One of Photoshop's major innovations and differentiators is its support for layers. These can be likened to the laying of a glass plate with one effect or an image on another, for an overlay. Serious Photoshop practitioners are skilled at using dozens of layers to create an end result image. Photographers can also use adjustment layers to apply lighting and color adjustments that can be toggled on and off separately from any other adjustment. You can turn layers on or off at will.
Lightroom hides layers from you, one of the main reasons the program exists - photographers who just want to process their photos (as in the past,they were using a darkroom) don't want the added complexity of thinking about and managing layers.
Text, shapes, drawing and 3D
Photoshop's text options are deep, with things like the stroking, glow, and even editing glyphs, which lets you change parts of characters. If text is your main work, you can skip Photoshop in favor of Adobe Illustrator , which works in a more user-friendly vector file format. Vector images can be resized without losing sharpness, which is very important when working with text.
You can use a multitude of drawing and shaping tools in Photoshop, something that 's not possible in Lightroom.
Shapes, as design elements, are well supported in Photoshop and completely absent from Lightroom. Again, if shapes are your thing, Illustrator may be the answer. Drawing and painting are similar - look at Photoshop, or even Photoshop. 'excellent Fresco iPad application .
Photoshop even includes 3D image editing.
Photoshop also includes powerful 3D modeling design capabilities, which can be useful not only for designers but also game developers and technical illustrators. The program offers 3D primitives, texture mapping, and 3D printing support.
Lightroom's text capabilities are relegated to adding a watermark to your photo, and it doesn't include any tools for adding shapes, drawing, or 3D modeling. For photographers this is perfectly acceptable, but im creative and technical aged designers need the extra tools of Photoshop.
If you need to edit photos or images while you are running, Adobe offers apps for Photoshop and Lightroom, the latter being more mature. The company has only started offering Photoshop for iPad only last year, and although it lacks the main features of the desktop program, it integrates well with this one: you can save your work as cloud documents and open them on either platform.
The Lightroom mobile apps allow you to both edit and take photos from devices, giving you additional control over the shot. On the iPhone, the Lightroom app adds the ability to save shots as raw camera files and offers almost all of the adjustments found on the desktop. Android allows users to natively save in raw image format, but the Lightroom app for this platform also offersthe full line of image adjustment tools.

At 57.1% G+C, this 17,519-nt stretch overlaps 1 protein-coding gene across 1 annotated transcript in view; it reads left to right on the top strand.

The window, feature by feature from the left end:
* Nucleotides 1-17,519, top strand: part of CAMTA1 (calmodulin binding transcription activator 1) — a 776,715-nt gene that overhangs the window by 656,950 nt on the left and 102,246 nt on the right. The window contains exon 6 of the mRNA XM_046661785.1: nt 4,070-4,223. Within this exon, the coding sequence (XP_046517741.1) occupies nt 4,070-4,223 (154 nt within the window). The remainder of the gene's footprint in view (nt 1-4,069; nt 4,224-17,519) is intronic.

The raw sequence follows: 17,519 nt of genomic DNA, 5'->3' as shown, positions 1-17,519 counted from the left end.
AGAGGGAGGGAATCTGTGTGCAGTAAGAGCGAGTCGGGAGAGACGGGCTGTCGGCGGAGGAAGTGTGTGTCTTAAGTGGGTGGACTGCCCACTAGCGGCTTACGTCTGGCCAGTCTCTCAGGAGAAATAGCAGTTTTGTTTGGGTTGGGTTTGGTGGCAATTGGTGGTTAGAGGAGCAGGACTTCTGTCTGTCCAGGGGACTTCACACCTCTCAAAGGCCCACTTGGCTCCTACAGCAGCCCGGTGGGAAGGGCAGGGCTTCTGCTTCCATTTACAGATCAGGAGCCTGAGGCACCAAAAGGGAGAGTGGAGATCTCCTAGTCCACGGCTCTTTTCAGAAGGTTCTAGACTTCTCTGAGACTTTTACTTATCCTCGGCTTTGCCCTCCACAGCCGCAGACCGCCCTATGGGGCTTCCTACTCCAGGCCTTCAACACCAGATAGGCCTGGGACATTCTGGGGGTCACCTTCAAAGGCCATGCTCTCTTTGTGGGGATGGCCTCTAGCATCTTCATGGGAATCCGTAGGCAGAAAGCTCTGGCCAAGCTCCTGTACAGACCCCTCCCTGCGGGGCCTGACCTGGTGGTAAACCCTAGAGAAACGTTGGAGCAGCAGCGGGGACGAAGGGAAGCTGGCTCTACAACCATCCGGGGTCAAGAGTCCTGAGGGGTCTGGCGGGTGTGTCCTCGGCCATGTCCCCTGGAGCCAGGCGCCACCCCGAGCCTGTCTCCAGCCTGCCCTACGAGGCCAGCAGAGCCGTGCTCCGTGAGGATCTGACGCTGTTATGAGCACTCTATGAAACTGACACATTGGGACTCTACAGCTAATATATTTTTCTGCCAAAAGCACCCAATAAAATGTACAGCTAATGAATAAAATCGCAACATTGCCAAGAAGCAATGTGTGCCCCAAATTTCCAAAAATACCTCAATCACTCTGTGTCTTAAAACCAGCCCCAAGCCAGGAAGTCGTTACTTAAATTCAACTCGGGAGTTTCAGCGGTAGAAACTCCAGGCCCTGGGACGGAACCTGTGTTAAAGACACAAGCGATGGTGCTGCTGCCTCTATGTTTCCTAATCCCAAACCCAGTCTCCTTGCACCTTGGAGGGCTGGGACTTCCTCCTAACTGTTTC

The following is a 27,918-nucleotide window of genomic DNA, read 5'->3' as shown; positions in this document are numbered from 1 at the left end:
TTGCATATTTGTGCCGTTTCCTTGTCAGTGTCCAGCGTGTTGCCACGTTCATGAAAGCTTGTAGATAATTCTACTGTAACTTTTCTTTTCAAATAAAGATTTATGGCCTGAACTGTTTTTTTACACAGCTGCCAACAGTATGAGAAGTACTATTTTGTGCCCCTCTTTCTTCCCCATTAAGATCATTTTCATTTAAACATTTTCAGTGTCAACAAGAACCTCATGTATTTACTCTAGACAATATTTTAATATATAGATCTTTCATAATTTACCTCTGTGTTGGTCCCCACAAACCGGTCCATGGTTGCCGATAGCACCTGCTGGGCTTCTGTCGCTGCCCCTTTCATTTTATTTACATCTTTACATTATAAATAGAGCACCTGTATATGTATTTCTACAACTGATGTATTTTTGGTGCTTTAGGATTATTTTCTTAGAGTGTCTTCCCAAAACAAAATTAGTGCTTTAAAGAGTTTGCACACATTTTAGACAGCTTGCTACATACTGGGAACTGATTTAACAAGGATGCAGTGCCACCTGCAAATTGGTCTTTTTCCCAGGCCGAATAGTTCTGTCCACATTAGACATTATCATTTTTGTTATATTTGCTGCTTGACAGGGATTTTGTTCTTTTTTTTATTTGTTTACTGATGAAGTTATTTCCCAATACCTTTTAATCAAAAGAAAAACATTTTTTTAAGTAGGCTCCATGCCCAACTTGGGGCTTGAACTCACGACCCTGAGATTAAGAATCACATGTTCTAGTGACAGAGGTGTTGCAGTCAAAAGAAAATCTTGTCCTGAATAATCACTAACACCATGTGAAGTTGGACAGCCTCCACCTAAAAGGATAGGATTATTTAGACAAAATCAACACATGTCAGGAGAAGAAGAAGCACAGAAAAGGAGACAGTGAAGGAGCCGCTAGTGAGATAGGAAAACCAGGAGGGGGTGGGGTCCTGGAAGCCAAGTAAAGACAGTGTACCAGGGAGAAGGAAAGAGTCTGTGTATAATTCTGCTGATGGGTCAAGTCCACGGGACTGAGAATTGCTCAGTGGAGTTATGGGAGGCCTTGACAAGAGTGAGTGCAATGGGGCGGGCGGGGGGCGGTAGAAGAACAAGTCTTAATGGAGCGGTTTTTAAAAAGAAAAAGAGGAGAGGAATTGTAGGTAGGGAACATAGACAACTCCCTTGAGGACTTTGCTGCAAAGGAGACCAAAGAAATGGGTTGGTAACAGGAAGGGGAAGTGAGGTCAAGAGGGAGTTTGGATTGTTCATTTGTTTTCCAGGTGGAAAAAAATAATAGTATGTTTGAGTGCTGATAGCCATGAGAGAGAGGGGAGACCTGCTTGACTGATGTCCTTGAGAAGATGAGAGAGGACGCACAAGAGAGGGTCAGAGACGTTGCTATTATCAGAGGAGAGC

Tethered shooting occurs when your camera, usually connected with a USB cable or wirelessly via Wi- Fi, send photos to your computer software as soon as you take them. This allows you to see the images at full size and start working on, cataloging or sharing them immediately.
Photo of the tethered shot, courtesy of TetherTools .com
Lightroom Classic is your choice for tethered shooting, while PhotoshopI do not have this functionality. Neither does the newer, more user-friendly version of Lightroom. Other software that supports connection sharing include Capture One , CyberLink PhotoDirector and ON1 Photo RAW .
From time to time Adobe adds new cutting edge features only for Photoshop. Examples include the Camera Shake Reduction Tool (which in testing turned out to be less magical than it initially appeared) and the recent Neural Filter tools, which use AI to edit faces and apply transfer artistic style to your images.
Despite this, Lightroom receives a lot of updating love from Adobe. The Enhance Details tool, which was launched last year, processes raw image data for more sharpness. Lightroom also got a nifty texture slider, and more recently new color grading tools and local tint adjustment tools have arrived.
You don't need to choose
The choice between Lightroom and Photoshop is not a decision as to which product you should buy - both come with Adobe's $ 9.99 per person one month photography plan subion, but rather a question you should use. The answer may well be to use both. To get the images off your camera card, organize them, and correct for lighting, cropping, and color, Lightroom is your choice.For in-depth image manipulation, like removing people and objects from a photo, adding shape and text overlays, and applying artistic filters, you'll want to use Photoshop. Choose Lightroom for pure photography and Photoshop for design and creativity.